I don't know many people who love clowns, but some of my friends downright hate them. They think clowns are creepy and menacing and awful. When I ask why, the answer is almost always the same: I had a bad experience when I was a kid.

Well, American Millennials: the stock market is your new clown. We've all had bad experiences as a kid. Some of us graduated from high school into the tech bubble. Others graduated from college into the Great Recession. But all of us saw the stock market race past 14,000 before falling off a cliff into the sevens. Who's surprised that we're not itching to invest?

Nancy Cook reports that young people -- my people -- are staying out of the stock market. In fact, according to a new report from Merrill Lynch, "affluent millennials and 30-somethings say their tolerance for risky investments is much lower than it was a year ago, rivaled only by people over the age of 65."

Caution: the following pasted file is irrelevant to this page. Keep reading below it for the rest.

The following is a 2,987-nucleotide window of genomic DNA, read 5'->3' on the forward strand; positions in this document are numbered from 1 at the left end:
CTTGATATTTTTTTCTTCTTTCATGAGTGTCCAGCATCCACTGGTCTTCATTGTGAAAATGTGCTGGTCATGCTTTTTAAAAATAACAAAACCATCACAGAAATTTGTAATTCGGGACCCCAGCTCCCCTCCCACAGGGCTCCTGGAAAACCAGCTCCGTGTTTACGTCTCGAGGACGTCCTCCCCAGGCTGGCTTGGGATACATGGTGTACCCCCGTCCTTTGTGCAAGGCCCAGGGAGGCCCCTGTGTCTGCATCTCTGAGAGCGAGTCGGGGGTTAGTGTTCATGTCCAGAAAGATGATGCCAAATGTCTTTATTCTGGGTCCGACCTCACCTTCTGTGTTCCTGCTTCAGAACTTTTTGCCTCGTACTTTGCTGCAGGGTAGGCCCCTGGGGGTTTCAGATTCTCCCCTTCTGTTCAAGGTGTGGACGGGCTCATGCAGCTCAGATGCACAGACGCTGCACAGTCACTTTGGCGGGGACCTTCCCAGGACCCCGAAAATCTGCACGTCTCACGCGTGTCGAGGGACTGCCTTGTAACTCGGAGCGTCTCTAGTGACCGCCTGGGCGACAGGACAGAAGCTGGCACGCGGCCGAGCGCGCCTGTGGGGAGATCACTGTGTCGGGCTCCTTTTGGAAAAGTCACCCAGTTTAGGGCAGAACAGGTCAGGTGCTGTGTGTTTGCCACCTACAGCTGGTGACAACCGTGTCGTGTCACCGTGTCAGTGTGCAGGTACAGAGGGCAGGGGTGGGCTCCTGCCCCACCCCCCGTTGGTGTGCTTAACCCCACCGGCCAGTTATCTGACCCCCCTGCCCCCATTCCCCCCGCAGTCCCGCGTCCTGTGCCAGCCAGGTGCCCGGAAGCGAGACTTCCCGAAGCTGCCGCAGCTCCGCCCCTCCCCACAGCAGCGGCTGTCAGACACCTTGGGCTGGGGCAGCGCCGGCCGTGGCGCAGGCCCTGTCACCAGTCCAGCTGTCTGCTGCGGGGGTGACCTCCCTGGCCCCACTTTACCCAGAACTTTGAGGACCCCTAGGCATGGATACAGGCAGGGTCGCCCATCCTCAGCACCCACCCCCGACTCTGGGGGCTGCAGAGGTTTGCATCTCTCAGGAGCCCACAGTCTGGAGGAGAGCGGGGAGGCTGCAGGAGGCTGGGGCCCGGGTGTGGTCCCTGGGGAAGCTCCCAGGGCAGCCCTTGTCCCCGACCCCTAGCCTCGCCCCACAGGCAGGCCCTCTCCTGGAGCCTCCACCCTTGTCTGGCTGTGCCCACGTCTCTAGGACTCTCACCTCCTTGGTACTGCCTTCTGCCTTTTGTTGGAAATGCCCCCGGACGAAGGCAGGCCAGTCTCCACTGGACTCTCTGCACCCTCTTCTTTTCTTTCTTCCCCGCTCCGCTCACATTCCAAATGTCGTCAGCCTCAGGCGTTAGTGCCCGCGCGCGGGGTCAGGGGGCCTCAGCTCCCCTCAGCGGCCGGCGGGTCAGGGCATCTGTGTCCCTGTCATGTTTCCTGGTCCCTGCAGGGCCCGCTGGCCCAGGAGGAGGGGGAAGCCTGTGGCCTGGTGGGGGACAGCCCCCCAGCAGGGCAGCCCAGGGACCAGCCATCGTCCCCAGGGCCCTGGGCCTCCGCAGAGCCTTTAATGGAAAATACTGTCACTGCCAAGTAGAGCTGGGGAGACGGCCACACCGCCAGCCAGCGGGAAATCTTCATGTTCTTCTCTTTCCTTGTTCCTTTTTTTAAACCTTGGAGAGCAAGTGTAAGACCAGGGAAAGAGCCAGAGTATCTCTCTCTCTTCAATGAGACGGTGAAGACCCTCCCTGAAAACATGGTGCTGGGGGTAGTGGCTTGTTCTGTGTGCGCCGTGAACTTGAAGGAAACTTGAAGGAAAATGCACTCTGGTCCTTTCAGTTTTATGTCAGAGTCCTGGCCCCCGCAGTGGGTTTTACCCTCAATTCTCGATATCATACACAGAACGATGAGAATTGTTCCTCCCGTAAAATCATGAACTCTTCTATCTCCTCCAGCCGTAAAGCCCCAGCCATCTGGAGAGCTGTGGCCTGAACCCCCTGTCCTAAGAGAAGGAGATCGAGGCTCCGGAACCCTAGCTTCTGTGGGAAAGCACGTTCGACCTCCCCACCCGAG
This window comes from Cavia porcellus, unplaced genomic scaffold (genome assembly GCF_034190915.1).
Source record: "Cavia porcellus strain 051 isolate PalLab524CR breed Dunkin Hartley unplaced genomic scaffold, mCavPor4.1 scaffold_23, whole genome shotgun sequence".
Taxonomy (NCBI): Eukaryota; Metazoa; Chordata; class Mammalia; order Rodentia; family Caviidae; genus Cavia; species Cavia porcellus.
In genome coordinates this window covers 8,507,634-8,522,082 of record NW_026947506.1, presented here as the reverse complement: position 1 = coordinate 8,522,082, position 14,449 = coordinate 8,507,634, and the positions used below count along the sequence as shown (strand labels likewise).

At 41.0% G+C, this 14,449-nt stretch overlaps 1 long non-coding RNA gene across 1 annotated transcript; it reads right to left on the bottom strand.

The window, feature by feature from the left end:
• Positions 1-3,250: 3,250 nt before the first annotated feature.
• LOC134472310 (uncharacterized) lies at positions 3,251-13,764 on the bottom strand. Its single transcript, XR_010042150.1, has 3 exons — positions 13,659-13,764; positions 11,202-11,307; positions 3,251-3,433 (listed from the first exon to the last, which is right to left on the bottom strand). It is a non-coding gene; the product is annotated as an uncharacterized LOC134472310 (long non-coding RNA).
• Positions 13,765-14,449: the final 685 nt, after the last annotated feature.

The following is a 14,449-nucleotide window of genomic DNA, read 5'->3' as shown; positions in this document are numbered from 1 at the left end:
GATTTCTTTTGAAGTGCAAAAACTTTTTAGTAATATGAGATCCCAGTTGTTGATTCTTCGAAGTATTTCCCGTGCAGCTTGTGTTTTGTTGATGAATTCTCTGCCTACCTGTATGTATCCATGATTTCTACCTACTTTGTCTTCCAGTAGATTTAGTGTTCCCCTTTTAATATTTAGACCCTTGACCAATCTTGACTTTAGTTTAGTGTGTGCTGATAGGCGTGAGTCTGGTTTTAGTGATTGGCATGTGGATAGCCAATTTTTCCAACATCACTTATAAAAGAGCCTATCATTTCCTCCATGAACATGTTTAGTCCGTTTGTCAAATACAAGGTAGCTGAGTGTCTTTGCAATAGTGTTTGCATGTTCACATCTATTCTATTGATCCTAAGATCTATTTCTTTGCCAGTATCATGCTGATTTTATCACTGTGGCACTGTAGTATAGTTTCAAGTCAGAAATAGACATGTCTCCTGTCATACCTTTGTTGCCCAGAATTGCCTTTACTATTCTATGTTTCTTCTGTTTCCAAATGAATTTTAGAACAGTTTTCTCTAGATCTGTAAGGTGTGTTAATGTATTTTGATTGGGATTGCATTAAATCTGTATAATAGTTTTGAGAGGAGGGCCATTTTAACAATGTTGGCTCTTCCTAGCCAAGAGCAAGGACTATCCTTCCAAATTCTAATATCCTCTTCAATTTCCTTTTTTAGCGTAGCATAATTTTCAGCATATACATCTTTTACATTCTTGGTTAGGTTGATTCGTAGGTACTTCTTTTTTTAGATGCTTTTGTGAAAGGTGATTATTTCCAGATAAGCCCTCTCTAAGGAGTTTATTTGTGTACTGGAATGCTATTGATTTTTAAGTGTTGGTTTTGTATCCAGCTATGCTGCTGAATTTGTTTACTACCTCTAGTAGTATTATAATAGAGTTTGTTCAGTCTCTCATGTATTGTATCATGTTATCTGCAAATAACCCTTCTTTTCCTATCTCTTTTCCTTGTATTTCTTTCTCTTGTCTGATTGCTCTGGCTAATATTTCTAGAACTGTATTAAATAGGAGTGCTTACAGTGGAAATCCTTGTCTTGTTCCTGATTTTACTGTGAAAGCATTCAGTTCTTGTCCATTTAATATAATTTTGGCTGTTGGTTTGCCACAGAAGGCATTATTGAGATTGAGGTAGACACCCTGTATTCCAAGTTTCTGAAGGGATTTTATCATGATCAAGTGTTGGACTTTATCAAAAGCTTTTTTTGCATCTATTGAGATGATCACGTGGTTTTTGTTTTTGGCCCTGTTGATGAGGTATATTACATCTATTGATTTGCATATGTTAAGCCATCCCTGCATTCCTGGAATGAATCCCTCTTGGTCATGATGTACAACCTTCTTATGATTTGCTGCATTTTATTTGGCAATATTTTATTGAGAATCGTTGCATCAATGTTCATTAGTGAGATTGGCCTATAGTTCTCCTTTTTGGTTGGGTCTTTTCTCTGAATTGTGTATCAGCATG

It's not hard to see why. As Cook says, we're a generation "whose financial coming-of-age has been bookended by the dotcom bubble and the subprime-mortgage meltdown."

I agree with Ezra: business journalists have every reason to manage their money carefully. You would, too, on a journalist's salary spending all day reading about this economy.

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